Does God have anything to say about my tendency to be anxious? “Yes. He knows this is a struggle for me. He realizes I live in a fallen world with many difficulties, which makes me vulnerable to worry (Matt. 6:24-25). But he does not condemn me. He is very gentle and patient with me. He encourages me not to be anxious (Phil. 4:6), reminds me of his protection (Isa. 43:2), gives me countless reasons to trust in him (Matt. 6:25-34 which is beautifully exposited by John Piper ), and provides practical strategies to counter anxiety (Phil. 4:4-8).”
As long as we’re on the subject, what if my worries are about someone else’s well-being? Do all of these promises apply to them as well? “Of course! God loves them far more than I do, and he has infinitely great wisdom and power to exert on their behalf. They are in better and more trustworthy hands than I can even imagine! (Ps. 62:11-12)”
Keep Doing 360’s
You can preach these kinds of words to yourself in any order you like. Sometimes beginning with a focus on God, and at other times beginning with an awareness of others’ actions or your own concerns.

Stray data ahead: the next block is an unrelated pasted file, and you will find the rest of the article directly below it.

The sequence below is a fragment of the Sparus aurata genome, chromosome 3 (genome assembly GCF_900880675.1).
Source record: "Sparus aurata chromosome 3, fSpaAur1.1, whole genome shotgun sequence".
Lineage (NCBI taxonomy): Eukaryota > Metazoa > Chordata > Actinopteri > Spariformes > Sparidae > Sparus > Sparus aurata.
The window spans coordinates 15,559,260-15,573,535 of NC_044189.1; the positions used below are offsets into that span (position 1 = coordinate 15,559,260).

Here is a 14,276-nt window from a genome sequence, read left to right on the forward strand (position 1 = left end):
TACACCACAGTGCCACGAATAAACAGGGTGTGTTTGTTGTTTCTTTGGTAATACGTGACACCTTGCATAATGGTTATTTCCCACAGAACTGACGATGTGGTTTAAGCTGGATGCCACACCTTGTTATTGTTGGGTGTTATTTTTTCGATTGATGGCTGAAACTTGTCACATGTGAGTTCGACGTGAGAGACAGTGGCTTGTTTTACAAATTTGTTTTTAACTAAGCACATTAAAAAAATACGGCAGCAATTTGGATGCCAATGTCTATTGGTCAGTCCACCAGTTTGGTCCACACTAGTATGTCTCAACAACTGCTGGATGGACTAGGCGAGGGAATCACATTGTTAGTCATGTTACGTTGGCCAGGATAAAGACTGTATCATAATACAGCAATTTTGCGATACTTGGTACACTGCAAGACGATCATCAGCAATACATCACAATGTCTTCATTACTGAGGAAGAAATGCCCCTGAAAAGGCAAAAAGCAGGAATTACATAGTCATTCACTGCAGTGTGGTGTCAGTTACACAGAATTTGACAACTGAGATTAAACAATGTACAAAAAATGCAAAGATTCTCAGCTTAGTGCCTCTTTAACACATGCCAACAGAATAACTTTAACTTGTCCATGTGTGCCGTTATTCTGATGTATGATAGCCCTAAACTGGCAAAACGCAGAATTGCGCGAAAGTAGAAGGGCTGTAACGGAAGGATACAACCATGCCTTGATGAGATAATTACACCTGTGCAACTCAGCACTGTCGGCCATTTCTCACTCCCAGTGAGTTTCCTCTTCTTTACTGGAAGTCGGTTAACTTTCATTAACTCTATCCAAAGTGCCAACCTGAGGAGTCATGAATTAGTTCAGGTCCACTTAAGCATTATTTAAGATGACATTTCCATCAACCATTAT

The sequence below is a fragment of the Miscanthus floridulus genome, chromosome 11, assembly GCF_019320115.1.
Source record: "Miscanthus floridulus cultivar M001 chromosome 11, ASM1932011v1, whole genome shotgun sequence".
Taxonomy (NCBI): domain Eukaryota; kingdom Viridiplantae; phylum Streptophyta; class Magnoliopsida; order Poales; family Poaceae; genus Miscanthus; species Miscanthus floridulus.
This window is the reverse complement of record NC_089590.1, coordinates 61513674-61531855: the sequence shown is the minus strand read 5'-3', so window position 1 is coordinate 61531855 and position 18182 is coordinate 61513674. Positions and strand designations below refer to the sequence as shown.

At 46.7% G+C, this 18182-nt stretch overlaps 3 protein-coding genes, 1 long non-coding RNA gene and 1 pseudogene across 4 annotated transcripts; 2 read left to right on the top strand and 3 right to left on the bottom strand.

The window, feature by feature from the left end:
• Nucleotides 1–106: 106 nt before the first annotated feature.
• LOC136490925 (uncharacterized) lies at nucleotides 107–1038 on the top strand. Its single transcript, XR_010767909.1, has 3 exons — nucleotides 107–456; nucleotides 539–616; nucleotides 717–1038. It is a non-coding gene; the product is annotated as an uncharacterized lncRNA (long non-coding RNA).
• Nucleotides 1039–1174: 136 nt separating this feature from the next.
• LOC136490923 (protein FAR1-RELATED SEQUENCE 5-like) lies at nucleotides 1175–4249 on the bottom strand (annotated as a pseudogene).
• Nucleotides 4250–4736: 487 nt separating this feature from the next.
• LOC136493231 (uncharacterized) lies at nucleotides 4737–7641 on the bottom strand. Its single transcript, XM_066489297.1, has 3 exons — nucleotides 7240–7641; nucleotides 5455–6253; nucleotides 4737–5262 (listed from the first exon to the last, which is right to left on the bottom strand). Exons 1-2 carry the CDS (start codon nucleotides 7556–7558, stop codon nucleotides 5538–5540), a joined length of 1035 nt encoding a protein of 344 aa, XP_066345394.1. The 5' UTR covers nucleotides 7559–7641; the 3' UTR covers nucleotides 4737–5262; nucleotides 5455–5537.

All that matters is that you do a full 360, focusing on all three dimensions of awareness (God, self, and others).
And if one cycle doesn’t work, do it again and again, one 360 after another, until the perfect performance of Jesus and the proven promises of God enable you to take every emotion and thought captive to Christ (2 Cor. 10:5) so that you’re able to face the challenges of the day—whether a friend’s correction or worse—with the peace and confidence of a child of the King.
– Ken Sande
- What are you inclined to worry about? How have you processed those concerns in the past? How have your strategies worked?
- Select a current or common anxiety, and preach a “SOG sermon” to yourself today!
- If you have a friend who is vulnerable to worry, please pass this along so they too can learn how to preach to themselves.
Permission to distribute: Please feel free to download, print, or electronically share this message in its entirety for non-commercial purposes with as many people as you like.
© 2015 Ken Sande